Deep in Death Valley, a Sprawling Lake Takes Form

Badwater Basin on February 12, 2024.

Badwater Basin on February 12, 2024. NASA

Repeated bouts of heavy rain have filled Badwater Basin in Death Valley, the driest spot in North America.

The lake first formed in August after Hurricane Hilary pounded the California desert, and while water levels dropped through the fall, an early February downpour filled the lake once again. Satellite imagery from NASA captured the basin before the hurricane and after, and again following the recent rainstorm.

Satellite images of Badwater Basin.

Satellite images of Badwater Basin. NASA

“Most of us thought the lake would be gone by October,” said Abby Wine, a ranger in Death Valley National Park. “We were shocked to see it still here after almost six months. This week’s rain will extend how long the lake is here.”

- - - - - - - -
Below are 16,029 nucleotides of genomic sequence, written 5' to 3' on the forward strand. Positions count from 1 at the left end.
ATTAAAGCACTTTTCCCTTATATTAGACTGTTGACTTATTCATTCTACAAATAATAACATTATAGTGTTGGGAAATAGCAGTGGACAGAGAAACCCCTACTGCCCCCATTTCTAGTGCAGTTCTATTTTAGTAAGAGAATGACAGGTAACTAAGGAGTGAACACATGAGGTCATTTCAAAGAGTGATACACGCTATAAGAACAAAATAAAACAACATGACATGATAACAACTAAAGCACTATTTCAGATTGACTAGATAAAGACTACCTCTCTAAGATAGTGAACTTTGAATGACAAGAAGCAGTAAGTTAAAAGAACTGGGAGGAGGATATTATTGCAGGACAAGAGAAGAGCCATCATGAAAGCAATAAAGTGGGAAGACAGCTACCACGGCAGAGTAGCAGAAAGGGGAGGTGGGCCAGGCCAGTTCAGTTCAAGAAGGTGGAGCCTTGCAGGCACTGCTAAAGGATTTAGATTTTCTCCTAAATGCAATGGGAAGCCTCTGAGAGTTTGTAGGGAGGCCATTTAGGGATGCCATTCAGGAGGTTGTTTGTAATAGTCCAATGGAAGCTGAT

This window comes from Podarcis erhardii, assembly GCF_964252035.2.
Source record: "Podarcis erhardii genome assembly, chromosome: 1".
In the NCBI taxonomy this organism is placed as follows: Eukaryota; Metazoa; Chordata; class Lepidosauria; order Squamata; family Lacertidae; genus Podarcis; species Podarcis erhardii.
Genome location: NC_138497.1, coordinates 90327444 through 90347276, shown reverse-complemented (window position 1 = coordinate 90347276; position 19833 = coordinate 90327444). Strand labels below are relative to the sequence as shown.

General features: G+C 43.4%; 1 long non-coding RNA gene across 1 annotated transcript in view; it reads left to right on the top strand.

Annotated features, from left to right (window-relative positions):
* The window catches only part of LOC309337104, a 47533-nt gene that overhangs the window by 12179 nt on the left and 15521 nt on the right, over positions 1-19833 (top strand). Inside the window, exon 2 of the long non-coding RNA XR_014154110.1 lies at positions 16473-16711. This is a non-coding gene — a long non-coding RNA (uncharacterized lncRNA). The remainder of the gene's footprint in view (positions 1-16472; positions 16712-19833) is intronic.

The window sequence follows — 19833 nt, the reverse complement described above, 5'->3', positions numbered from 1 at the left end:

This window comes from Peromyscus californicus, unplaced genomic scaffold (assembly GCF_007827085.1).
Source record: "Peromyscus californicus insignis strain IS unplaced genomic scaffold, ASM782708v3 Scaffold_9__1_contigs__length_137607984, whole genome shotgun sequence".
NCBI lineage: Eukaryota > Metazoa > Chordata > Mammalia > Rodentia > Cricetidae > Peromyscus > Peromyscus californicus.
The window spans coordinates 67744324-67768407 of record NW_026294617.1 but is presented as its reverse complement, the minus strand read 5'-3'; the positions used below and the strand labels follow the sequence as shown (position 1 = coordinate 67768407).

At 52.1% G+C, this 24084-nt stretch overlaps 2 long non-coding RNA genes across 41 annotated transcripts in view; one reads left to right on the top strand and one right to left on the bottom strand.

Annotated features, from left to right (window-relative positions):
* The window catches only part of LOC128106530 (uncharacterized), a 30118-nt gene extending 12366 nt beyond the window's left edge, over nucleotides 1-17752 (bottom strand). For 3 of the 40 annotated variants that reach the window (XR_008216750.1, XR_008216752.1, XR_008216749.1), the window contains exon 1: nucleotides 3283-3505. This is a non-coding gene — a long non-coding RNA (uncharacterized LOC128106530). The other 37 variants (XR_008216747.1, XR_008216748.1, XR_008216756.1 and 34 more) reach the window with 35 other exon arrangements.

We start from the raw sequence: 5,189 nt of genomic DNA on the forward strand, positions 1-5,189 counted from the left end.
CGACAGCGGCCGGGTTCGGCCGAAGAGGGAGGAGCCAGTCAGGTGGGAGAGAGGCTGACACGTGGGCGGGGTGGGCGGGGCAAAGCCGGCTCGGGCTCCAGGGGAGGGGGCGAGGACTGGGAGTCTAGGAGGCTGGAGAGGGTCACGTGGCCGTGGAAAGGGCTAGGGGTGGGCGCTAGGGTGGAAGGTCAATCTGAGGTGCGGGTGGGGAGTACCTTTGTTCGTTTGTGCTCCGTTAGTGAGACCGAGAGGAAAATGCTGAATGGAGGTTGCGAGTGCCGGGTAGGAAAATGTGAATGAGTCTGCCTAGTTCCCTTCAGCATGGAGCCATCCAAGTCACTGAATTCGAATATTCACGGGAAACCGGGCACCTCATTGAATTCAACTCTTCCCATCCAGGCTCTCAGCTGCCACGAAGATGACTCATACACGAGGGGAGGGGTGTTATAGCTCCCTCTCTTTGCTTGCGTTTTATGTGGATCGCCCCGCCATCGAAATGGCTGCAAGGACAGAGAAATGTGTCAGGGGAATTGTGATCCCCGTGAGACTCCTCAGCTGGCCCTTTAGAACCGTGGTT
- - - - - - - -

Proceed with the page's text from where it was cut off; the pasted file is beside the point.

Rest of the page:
Water gathering in the basin typically evaporates faster than it can be replenished, leaving the lakebed dry. But together, Hurricane Hilary and the recent storm delivered 3.7 inches of rain, roughly twice as much as the region typically sees in a year, keeping the lake alive. Death Valley, site of the hottest temperature ever recorded, is expected to see more frequent and intense rainfall as the planet warms.

Satellite images show the lake is roughly as large as it was in August, measuring up to 7 miles long and 4 miles wide. But with the basin being so broad and flat, the water is only about a foot deep. Said Wine, “It’s too shallow to kayak in, but it makes amazing reflections of the mountains.”


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